Papa Loko Ou se van Pouse m ale Mwen se papiyon Ma pote nouvel bay Agwe
From then on , I could not stop gazing at GrandAngele . I had seen with my very own eyes how she had disappeared and metamorphosed into someone else . I was astounded and mystified . I knew enough to know that the quiet order of my previous eight years was now very much in the past . My present at the time was a constant whirl . I had been hypnotized by what I had seen that night .
Then within a few weeks , GrandAngele lost a lot of weight and lay in bed all the time . Even with my childhood eyes , I could tell that her health had dramatically worsened . I saw it on her face every day , when I went to say Bonjour . She looked very tired and didn ’ t say anything but , nonetheless , received a lot of visitors in that small bedroom . “ She has a problem with sugar ,” was all Papa said with a smile of which only he had the secret to explain that she was sick . I had overheard the word diabetes on the verandah one day , but I didn ’ t know what it meant . Everybody stopped talking , when I approached , and I understood that such things weren ’ t meant for children like me .
Until her final moments , Papa and TanteYvonne , with gloomy faces , spent the day and the night sitting on her bed , very close to her , as if they wanted to hear her breathe . They knew . They were waiting .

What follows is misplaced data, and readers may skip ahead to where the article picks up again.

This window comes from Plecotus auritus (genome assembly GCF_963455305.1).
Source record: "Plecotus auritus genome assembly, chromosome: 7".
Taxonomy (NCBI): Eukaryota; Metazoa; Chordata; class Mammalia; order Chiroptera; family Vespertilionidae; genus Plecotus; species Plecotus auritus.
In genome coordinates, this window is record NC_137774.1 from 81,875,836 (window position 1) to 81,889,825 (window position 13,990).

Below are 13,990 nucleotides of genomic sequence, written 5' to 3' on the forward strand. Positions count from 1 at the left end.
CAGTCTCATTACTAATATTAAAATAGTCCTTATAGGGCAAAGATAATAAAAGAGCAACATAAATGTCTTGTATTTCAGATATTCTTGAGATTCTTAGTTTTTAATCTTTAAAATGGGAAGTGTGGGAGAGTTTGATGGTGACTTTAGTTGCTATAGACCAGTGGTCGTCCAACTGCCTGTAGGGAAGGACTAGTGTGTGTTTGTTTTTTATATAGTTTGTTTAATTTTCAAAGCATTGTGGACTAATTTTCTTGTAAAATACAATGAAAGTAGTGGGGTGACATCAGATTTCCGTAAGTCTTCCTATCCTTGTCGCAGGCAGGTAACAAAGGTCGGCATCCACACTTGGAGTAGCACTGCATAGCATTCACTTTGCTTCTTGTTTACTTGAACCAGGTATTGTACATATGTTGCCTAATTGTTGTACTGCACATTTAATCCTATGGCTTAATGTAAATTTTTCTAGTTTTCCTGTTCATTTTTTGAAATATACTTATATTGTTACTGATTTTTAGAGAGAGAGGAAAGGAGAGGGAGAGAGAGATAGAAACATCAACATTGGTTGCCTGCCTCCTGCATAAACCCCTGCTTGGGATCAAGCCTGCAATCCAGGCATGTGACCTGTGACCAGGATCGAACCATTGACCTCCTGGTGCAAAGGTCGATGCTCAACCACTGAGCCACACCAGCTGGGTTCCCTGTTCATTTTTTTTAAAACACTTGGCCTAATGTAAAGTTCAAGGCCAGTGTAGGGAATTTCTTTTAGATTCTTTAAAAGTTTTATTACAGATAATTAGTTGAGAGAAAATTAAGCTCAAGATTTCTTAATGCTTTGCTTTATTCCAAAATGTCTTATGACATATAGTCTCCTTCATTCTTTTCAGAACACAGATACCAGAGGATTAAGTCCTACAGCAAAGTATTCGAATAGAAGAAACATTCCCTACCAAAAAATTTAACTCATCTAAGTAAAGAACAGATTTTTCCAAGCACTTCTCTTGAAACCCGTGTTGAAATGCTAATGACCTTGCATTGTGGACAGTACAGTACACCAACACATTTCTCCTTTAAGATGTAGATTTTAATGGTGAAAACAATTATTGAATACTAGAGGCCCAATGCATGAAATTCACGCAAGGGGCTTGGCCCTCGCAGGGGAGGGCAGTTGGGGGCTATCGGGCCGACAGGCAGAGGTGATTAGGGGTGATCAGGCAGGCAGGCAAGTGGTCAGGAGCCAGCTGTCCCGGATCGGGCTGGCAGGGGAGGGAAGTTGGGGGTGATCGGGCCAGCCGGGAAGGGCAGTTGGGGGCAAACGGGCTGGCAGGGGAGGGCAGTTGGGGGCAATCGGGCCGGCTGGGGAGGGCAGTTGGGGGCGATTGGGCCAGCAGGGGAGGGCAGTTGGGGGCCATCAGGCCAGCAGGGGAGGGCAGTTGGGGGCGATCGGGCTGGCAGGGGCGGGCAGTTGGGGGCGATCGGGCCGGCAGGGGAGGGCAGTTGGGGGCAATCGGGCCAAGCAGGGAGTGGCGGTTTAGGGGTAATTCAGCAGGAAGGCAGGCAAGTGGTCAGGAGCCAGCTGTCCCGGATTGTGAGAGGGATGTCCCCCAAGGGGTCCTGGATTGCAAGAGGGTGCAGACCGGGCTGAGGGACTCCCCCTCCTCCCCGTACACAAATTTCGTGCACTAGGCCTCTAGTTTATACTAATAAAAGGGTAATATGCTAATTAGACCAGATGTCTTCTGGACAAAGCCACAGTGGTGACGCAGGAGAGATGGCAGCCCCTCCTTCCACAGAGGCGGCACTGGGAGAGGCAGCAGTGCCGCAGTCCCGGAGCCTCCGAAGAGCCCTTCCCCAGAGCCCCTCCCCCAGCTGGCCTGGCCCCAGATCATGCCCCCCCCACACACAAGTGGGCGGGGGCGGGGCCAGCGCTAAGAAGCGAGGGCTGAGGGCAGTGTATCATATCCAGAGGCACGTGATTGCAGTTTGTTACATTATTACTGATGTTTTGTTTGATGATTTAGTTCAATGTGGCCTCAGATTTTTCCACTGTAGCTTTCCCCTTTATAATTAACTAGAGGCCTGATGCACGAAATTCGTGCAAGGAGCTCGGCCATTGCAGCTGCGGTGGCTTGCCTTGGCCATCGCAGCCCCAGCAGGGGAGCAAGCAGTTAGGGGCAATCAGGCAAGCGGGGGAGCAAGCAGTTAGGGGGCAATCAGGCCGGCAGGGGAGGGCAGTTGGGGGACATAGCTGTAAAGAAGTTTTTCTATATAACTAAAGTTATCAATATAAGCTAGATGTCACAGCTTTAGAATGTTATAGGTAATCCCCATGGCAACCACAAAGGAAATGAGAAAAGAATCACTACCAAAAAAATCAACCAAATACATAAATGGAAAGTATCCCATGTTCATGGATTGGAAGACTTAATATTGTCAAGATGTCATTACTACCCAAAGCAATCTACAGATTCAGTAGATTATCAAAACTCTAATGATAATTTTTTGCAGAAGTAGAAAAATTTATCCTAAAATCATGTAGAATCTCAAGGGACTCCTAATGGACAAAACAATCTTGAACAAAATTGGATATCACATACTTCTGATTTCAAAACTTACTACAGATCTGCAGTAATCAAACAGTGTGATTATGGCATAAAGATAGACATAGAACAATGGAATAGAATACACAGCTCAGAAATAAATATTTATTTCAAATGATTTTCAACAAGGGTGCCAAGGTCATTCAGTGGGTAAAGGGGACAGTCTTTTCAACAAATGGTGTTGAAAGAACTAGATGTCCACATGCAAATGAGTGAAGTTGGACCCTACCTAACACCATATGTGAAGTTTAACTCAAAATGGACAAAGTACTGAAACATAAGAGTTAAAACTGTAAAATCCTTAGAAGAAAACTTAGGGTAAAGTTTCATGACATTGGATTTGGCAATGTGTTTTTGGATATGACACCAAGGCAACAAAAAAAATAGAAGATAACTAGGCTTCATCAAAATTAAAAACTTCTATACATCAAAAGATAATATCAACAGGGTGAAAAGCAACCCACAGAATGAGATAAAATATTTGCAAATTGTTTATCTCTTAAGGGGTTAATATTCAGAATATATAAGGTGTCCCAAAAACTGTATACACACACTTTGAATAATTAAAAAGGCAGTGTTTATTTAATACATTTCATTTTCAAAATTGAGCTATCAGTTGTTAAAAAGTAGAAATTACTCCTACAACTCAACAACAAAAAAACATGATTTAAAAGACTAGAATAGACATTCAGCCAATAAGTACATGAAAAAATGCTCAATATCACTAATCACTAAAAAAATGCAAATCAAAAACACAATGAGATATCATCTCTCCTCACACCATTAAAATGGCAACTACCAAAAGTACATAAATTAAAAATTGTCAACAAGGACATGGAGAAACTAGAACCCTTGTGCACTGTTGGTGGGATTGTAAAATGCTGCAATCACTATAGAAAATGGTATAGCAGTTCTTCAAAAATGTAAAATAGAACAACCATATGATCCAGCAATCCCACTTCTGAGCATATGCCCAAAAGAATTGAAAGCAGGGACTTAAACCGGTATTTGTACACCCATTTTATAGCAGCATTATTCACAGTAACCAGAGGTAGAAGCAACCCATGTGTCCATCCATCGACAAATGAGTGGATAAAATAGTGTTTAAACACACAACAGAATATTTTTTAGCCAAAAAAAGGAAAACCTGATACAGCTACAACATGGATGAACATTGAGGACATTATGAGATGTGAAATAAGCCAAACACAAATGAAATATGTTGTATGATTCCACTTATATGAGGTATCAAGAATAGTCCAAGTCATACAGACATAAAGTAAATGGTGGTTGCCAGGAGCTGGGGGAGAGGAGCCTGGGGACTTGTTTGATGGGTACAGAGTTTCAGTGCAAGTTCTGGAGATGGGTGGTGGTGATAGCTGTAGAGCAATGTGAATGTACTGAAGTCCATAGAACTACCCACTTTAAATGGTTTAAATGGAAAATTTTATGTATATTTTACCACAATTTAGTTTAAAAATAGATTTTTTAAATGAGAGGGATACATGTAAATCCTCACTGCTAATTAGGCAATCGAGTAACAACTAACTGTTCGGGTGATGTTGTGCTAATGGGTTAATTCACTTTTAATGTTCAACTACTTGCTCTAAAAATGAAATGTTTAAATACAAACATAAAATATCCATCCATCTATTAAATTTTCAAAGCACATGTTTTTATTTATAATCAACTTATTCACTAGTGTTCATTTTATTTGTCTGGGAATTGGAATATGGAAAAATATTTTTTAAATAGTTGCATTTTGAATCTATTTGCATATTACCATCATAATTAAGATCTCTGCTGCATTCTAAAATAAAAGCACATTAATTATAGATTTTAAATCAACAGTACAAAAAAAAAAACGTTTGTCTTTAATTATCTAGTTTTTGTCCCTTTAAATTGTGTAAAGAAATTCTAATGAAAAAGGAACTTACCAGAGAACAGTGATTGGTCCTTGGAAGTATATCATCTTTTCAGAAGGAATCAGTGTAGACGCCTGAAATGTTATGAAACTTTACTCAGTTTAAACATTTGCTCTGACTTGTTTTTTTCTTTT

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S H O RT STO RY Nobody suffers from depression, at least no one I know of. Nobody knows what it is. It isn’t something we speak of, and I have never met anyone who was seeing a therapist. That was, as we would say, for white people. I was writing frantically, sharing it for my online friends to see. My friends called from a distance to see if I was okay. I lied and said that I was. I pretended I was. I pretended that the night before I had not been trying to count the amount of pills it would take to die, or that I had not been struggling to stop being disappointed at not living up to my exceptionalism and the expectations of my parents. I pretended that my bones and my blood were not moving in two separate directions. I had never been taught to ask for help. I had been beaten into understanding my pain was nothing more or less. In America, even the trees do not bear fruit. Unless the trees here grow on private properties, they do not bear fruit. I look outside my apartment. Trees that do not give fruit… it is a bit calculated, I think. Is it capitalism or a matter of not wanting to be sued? Maybe someone will pick a fruit and become sick, sue the city and win, and before you know it, everyone will start to sue. Maybe it is capitalism, because nothing is free in America I tell some of my friends still back in Nigeria. I tell my friends when I am in Nigeria that even the weather in California is added to our rent; nothing is free. It does serve a purpose, but as an African, I look at it this way — if it does not bear fruit, what \H[]\O’H[HZ][܈H\\\ \\›^H\[YH\K]\H\[YBH[]XܛHH\ۈ[[\[H\^KۈH\^BYܙHۋ]H[[\KHXH ][Y B\]HܙX[H܋[\Z\Y ܙ[ ]Y HZH^BXHۈHX[\['[YH[HY['HH^\œٝKZHHۛ[^H\ZHH\\H[H\ܛZHHۛX]H][Y^BZ[[]Y\X[Y\XK[H]\\[HY] [] ZHHۛ^HܚY[˂Hۈ]^H\ HYH\[HYܙHžYX\Y[H[\][K[HYZHH[\ۈ\™XK[H[YۈHY] [H[\[Y\XZB\HH[]\X]KH[Y[HܙKH[KX[X[ \ܙH[H[[\HY]\B\H\K]\][\\[[H\ˈ^HZ[Y]\[HZ[YXˈHH[[K[^H\H\\YBܙ[ۙ\\[YHHX]]Y[\][\KXܙY[[[[[[YH]\YKH]YYB]YY^Y^H[ []YBܙHH\[\\H\Y\[[\X]] [[YBX]]Y[HY H\\\[^HHٝKH]H][\^H[\KX]\HH[&]X\[\ܙZYۙ\^Z[8'[^XK8'H\Y\Y][XZˈH\^Z[¸'Xx'K[]Z\YHH]Xۙ[Y[X\]H[K[X XKHۈ[H[&]XZˈBܙ\H\K\Z[K][Y[ܛYY[^HۙYH܈X[HYX\˂] H\[&]XZ˂HY\\\\[\ XܙY\\]Y[Y\[\^Y\œZ[K^HZ[KYܙHHZ[BXX\\[] \Y]\H]K[[H][ H]\Z[X [ZHZ[K\HZ[Y H^\[[\ۈY[Z[\YZ[^HX\˰8'H[HZ[š[YKH[Hۚ[H[]K]H[ [YK'HHY[ܞKH][&]ܚYYZH\[ۙ^HHZ[^H[\HBܞZ[ˈH]YK[HۛœH[YHY\[\]HZ[HZHH]Y\X]H\]\[\^Y\Z]܈YHܞZ[˂'[YHX][\[ 'BH^\ˈ]\Hܙ ]\H[[HYY]\HۛH^H\ܚXHBY[[ˈHYܚ]NHYYYܚ]K]\[H]Hۛۋ[HH\\Y[YX\[YXZ™܈YH[۝Y\]ܜXBY\^HY]H[۝[^B\Y[YX\ۈX\ [H\™[X[HX\[܈^\[ܙ]و^Hۙ\]و^B ]و^H[\8%ܚ]H][][[\ۛ[HY]B^\[Y][Y\H\ۈ^HY܂ۈHX[HٝH\Y]YH\\ˈHYYYܚ]KYܙH] H]Y[ۙH܈H]›[۝[H[[H[[ݙBYH[[KH[&]Y\[B^[Y[YH[H\۝[Y^HZY܈\™[Y][\KYHYH[[ݙH\\]\K[H^H\\Y[ۜZ\H[X\HܙYX[[ H\\\][H[YYوY[ۙB[\[HY۞H[[Z\H\[[YKۙHY \H\H܈][\[XYKH܈][\\\ˈB^HHHHYܙYZY 8'YHH[H]BX[X\\[ۈx'HHY]\[YY[\[] [\[HXY\ˈH\Y]]ۂH[\ۙKHX\Y܈\X\ۂKHYY]]\ܛۙ]YK[\[]BYX[ \\HH[]\[YO\\HH\]\\HY[\\HH[][X[H[\[^H[˜[HYX\]\HX\YYY[ۙB[O\\OH]\Y[˂HYY[][YK[\\XKY\ۈH\˜Hݙ\ˈHYY[\Y [\Y [Y܈XY [ۙHۙ]˂܈^H][YۛˈHYXYHYXYY8%Z[B]\ ]\Z]\Hۙ[[\܂H[X[\\H[\[B\^H\\ˈH]^\[\[^HKZ[]ۛHܚ\HH\H\Y\\ۂو]\[ۙKHYYX[X]H܂H[۝ [[H[YH™X[X]\YH\ܚ]BX]]X[H^\˜[ۙHYOHZ[XH[YX[][“و\YYY[[ܚY\˜[\ܚY\